Living With Life Threatening Illness Course
A few weeks before his death in 2006, former Center for Ethics in Health Care faculty member Miles J. Edwards, MD, was asked how he wanted to spend his remaining days. His simple answer was that he would like to continue teaching, and so he did. Drawing from his own final illness, he taught some of his most compelling lessons about patient care nearing the end of his life in the Living with Life Threatening Illness Course. The course was designed for first year medical students at Oregon Health & Science University. It gives students the opportunity to learn directly from patients and families what is like to deal with serious illness. Each student forms a meaning relationship by having multiple informal visits with the patient-teacher throughout the course.
Click here to view the course flyer.
The visits allow student to learn from people who are facing the physical, social, psychological, and spiritual issues of life-threatening illness, anticipated death, and bereavement. We often learn from students that the course had a major impact on their medical career as it prepares students to have difficult conversations.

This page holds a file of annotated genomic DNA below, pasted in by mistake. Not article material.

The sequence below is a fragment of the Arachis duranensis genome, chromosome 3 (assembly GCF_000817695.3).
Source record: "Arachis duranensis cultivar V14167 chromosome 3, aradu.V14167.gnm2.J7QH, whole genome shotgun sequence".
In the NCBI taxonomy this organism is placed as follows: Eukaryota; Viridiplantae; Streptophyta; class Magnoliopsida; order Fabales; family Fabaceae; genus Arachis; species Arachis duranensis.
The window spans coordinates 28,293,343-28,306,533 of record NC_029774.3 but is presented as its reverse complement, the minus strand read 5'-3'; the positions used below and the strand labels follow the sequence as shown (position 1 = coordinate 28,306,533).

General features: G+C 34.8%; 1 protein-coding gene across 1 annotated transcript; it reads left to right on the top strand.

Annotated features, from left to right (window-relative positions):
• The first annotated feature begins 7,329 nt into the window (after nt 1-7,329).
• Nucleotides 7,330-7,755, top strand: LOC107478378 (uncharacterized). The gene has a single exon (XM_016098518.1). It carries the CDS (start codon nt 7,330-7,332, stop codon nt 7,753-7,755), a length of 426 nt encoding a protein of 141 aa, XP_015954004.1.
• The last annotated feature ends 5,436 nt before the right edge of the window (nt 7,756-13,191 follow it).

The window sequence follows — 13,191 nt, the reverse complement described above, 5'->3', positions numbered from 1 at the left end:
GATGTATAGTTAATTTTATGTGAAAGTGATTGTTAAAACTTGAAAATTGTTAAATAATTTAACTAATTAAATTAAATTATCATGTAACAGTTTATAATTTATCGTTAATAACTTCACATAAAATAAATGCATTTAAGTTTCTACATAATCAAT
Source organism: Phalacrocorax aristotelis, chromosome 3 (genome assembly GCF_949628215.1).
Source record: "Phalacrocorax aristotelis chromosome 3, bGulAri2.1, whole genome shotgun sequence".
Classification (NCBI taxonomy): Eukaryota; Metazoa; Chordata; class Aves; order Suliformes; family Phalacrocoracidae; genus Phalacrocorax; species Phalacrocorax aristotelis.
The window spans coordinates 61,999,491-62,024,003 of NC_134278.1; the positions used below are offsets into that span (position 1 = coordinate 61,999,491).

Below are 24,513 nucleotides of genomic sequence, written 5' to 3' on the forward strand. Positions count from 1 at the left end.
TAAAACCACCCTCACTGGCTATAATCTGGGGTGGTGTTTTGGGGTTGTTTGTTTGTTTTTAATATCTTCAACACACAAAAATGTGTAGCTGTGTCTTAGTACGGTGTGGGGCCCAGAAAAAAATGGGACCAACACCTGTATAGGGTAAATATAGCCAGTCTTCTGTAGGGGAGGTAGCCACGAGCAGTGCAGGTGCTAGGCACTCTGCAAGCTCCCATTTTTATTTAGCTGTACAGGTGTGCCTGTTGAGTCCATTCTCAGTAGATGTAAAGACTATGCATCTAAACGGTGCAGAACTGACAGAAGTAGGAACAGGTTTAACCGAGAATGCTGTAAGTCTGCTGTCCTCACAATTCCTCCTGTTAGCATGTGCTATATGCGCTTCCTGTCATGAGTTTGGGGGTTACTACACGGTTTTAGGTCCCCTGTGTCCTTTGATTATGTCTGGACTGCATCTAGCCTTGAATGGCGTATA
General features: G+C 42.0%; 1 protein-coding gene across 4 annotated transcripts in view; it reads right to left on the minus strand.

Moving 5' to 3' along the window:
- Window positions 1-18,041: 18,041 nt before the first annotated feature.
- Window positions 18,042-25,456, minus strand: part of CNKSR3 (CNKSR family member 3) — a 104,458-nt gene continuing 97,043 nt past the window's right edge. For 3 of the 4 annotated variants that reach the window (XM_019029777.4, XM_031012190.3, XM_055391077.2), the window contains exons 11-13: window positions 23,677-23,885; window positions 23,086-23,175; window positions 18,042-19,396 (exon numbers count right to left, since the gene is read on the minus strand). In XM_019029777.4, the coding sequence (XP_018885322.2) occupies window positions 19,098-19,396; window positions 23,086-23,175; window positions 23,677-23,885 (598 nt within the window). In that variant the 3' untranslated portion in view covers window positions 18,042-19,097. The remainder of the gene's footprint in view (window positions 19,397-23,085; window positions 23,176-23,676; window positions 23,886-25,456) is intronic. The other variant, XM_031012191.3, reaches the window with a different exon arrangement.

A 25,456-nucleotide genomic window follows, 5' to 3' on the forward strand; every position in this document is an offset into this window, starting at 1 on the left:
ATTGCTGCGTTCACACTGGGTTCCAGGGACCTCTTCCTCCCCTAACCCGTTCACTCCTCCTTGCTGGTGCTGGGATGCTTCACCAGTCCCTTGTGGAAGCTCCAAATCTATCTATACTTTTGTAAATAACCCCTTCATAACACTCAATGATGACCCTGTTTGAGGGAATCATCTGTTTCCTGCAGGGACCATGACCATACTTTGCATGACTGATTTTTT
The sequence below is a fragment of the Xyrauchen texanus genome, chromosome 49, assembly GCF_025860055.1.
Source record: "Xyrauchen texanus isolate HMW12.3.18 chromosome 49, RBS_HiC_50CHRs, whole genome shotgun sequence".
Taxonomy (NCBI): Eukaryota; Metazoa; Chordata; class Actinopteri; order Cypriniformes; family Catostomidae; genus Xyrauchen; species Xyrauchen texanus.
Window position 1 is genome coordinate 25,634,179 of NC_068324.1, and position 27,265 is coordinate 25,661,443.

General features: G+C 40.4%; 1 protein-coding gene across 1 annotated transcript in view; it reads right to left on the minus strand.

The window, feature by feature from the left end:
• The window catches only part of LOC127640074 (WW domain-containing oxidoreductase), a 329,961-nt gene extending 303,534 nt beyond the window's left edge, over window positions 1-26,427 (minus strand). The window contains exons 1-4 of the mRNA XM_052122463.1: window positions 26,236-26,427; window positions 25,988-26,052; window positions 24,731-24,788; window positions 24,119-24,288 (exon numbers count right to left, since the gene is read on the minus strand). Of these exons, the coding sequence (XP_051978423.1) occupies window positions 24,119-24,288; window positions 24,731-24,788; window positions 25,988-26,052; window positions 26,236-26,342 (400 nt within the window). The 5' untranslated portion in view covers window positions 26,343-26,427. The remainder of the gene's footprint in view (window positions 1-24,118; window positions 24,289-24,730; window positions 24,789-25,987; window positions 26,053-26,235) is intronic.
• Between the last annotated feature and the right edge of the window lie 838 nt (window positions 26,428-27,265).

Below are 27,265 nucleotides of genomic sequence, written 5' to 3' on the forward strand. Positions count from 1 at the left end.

"As a medical student, I am constantly focused on disease processes and molecular machinery of the body and it has been a wonderful experience to interact with my patient-teacher, as a full, complete person and not as an illness that I am learning about in class."
"I think this class was supposed to teach us how to be present with another person, to simply be with them and form a meaningful relationship at the end of their life, a time that feels mysterious and scary. I would say we accomplished that mission."
"My patient-teacher has given me the confidence to truly begin my journey as a physician."
"I've come a long way since the Living with Life Threatening Illness elective! Thank you to the lessons learned from the high ethical standards of the mentors I had along the way. I engaged in a very sick patient's wife in a conversation about end-of-life and his poor prognosis. I didn't know her well, but as we were talking, I felt the need to hold her hand in conversation. My patient-teacher taught me that human touch is not only okay, but welcomed and sometimes necessary. I grabbed her hand, and when I did, she let down tears and wanted a hug. It was a sweet moment and I thank you for teaching me."